This year, I moved to a suburb of Boston and, for the first time, I got to try my hand at outdoor gardening in a community plot. I was SO excited at the idea of getting to grow bigger vegetables – tomatoes, beans, squash, carrots – and I somehow thought it would be easy given all the “practice” I had with indoor gardening. Turns out the outdoors is a whole other deal, and the competition with nature is something fierce. I tried my best to raise my little sprouts: when slugs ate my young bean plants, I replanted and sprinkled them with coffee grounds. When squash vine borers got at my zucchini vines I got an organic vine borer-repellent and sprayed them religiously. But now it’s almost fall, and I’ve harvested a grand total of 4 zucchini and a quarter cup of shell beans, and yesterday some rodent took out my last zucchini vine by chomping through the stem. To be honest, it almost made me cry – I put a lot of time and a lot of heart into this garden, hoping that I could grow delicious vegetables to eat and can and share with people I love, but my thumb wasn’t so green after all.
And what else is there to do but to toss the wilted squash vine in the bushes, plant some fall carrots and beets, and start dreaming about next year? I did my best, and now it’s time to let go.
Oh, I am always letting go when it comes to the garden. Always! Next year, I say. There’s always next year.
Every year in late Winter and early Spring I plan out the two little raised beds in my backyard with grand plans of all sorts of yummy veggies and herbs to feed my family. I think back to my Grandmother’s amazing garden and use that as my inspiration. I blueprint it out, order seeds and wait for the stubborn midwestern Winter to go away.
Then, it’s Spring (yay!) and I’m unsure when to start. And we travel. And soccer season starts for both my school-aged girls. And we spend weekends at games and at the park. And that garden just never gets planted. Or, if it does, it’s half-hearted starters from the landscape store picked up on my way home from work.
And the seeds sit on my counter for weeks taunting me. And the Spring moves into Summer and they’re still there. Hello!
And then it’s early Fall and I’m pulling a few tomatoes and a cucumber out of my garden. And looking at the original plan for what a glorious garden it WAS going to be. And the daydreams about canning the excess. Ugh. Total fail.
But, I did my best. Let it go. Move on …
Next year, right? It’s going to be glorious …
Oh, the half hearted starters from the hardware store! I planted a few of those Charlie Brown tomato plants in like July I think. They actually have some green tomatoes on them. The key is to go in with low expectations 🙂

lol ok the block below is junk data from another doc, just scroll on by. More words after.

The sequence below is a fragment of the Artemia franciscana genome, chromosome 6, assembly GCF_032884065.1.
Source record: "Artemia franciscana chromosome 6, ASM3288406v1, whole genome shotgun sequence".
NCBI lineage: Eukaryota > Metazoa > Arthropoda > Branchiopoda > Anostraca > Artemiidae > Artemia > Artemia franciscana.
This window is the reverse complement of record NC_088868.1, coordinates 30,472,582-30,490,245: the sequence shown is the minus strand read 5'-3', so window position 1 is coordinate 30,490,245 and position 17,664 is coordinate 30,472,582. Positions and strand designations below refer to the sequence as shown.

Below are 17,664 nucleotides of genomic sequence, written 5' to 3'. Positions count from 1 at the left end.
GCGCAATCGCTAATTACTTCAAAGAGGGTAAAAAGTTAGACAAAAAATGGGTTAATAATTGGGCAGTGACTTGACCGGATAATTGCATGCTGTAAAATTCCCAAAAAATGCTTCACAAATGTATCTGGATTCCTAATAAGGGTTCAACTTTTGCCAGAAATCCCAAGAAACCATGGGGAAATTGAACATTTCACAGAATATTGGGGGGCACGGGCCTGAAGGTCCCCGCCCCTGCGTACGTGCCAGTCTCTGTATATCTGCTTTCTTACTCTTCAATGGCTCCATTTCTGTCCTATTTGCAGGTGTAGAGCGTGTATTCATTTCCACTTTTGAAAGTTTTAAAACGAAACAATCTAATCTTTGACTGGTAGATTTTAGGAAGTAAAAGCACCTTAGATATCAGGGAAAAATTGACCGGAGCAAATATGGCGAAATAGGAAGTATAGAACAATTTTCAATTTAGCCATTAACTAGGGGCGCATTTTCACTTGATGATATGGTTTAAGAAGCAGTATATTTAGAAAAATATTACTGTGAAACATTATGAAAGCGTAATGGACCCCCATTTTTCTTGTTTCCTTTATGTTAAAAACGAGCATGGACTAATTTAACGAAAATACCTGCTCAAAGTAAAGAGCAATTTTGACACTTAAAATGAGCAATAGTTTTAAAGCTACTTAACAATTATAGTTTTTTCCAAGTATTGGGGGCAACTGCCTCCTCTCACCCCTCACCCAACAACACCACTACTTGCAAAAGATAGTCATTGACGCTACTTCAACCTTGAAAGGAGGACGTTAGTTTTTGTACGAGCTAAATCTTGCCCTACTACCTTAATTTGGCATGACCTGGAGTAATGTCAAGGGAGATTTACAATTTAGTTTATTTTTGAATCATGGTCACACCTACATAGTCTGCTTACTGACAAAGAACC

Alana, you’ve said it so well. Again.
My oldest is a “picky” eater and some time around 18 months, he decided to stop eating meat. Then he refused cooked vegetables. We fought his preferences for months, trying to hide chicken in things like pizza. Of course, he figured it out and then refused to eat cheese, for fear of what might be underneath. So we just stopped and let him eat what he wanted to eat. As I prep food for dinner, I set a portion of raw veggies aside for him. I started making yogurt (thanks to your first book!). And, low and behold, we discovered he loved raw canned beans. Essentially, aside from the yogurt and bread, he has been a raw food vegan for years. So we’ve allowed him to be the yuppiest 6 year old in town. There are far worse things than loving spinach and beans.
p.s. I got my librarian friend to pre-order the new book and I’m first on the reserve list! So excited.
Oh, I love this. And yay for the library! Everyone has been asking- should I preorder? And I say yes! But libraries too! Go get on the list!
Boy does this phrase ring true for me this week!!!! I love cooking for my two little boys. One inherited my celiac disease, and the other an allergy to dairy like me so I spend a lot of time researching and modifying recipes to fit our family’s needs and still be fun and interesting. Unfortunately – I have an autoimmune condition which causes my body to dislocate at the drop of a hat – sometimes multiple times a day. Normally, it doesn’t slow me down, but earlier this week I partially dislocated a vertebrae in my neck, which basically leaves me stuck on the couch for over a week.
And you know the ridiculous thing I worried about? That my sink was full of dishes and my kitchen was a mess and my family caring for my young children might think I was a terrible housekeeper. Ridiculous, right?! I actually tried to get up and clean. And when I realized that was impossible I worried about how I would get dinner made for the boys since I couldn’t move around easily. My mother in law, who is fabulous, talked me down and made the boys hotdogs. And then she cleaned my kitchen. And you know what? The world didn’t end and everyone was happy. Sometimes you just have to do the best you can and let the rest go. I’ve had to learn that the hard way this week!